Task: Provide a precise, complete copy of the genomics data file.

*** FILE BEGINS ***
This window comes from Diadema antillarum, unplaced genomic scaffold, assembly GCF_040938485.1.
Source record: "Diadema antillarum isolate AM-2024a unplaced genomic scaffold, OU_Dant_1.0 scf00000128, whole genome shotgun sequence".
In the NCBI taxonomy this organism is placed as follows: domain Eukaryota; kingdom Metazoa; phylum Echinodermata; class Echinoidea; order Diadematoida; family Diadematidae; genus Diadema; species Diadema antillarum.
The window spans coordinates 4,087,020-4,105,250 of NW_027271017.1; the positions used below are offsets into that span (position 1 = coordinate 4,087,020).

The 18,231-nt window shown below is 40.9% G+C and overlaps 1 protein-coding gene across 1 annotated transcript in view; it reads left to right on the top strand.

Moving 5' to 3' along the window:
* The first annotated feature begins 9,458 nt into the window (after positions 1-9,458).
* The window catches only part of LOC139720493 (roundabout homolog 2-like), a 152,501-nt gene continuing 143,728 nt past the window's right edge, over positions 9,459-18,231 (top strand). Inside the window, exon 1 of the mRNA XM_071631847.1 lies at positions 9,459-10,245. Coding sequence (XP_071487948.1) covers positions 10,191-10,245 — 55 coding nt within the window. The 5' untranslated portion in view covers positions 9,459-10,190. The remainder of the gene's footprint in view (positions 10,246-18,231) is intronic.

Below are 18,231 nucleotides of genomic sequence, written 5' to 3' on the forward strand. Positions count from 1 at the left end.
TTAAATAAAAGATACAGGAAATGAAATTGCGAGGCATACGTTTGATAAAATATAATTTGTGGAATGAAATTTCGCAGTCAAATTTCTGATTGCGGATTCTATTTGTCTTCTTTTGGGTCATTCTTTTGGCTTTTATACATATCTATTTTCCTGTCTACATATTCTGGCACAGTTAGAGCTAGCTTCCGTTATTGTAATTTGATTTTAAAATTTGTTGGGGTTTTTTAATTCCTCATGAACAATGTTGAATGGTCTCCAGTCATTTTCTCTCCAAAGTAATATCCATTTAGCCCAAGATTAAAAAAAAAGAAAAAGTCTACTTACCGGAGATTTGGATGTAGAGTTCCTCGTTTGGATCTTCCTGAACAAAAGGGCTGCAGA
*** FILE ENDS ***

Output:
This window comes from Diadema antillarum, unplaced genomic scaffold, assembly GCF_040938485.1.
Source record: "Diadema antillarum isolate AM-2024a unplaced genomic scaffold, OU_Dant_1.0 scf00000128, whole genome shotgun sequence".
In the NCBI taxonomy this organism is placed as follows: domain Eukaryota; kingdom Metazoa; phylum Echinodermata; class Echinoidea; order Diadematoida; family Diadematidae; genus Diadema; species Diadema antillarum.
The window spans coordinates 4,087,020-4,105,250 of NW_027271017.1; the positions used below are offsets into that span (position 1 = coordinate 4,087,020).

The 18,231-nt window shown below is 40.9% G+C and overlaps 1 protein-coding gene across 1 annotated transcript in view; it reads left to right on the top strand.

Moving 5' to 3' along the window:
* The first annotated feature begins 9,458 nt into the window (after positions 1-9,458).
* The window catches only part of LOC139720493 (roundabout homolog 2-like), a 152,501-nt gene continuing 143,728 nt past the window's right edge, over positions 9,459-18,231 (top strand). Inside the window, exon 1 of the mRNA XM_071631847.1 lies at positions 9,459-10,245. Coding sequence (XP_071487948.1) covers positions 10,191-10,245 — 55 coding nt within the window. The 5' untranslated portion in view covers positions 9,459-10,190. The remainder of the gene's footprint in view (positions 10,246-18,231) is intronic.

Below are 18,231 nucleotides of genomic sequence, written 5' to 3' on the forward strand. Positions count from 1 at the left end.
TTAAATAAAAGATACAGGAAATGAAATTGCGAGGCATACGTTTGATAAAATATAATTTGTGGAATGAAATTTCGCAGTCAAATTTCTGATTGCGGATTCTATTTGTCTTCTTTTGGGTCATTCTTTTGGCTTTTATACATATCTATTTTCCTGTCTACATATTCTGGCACAGTTAGAGCTAGCTTCCGTTATTGTAATTTGATTTTAAAATTTGTTGGGGTTTTTTAATTCCTCATGAACAATGTTGAATGGTCTCCAGTCATTTTCTCTCCAAAGTAATATCCATTTAGCCCAAGATTAAAAAAAAAGAAAAAGTCTACTTACCGGAGATTTGGATGTAGAGTTCCTCGTTTGGATCTTCCTGAACAAAAGGGCTGCAGA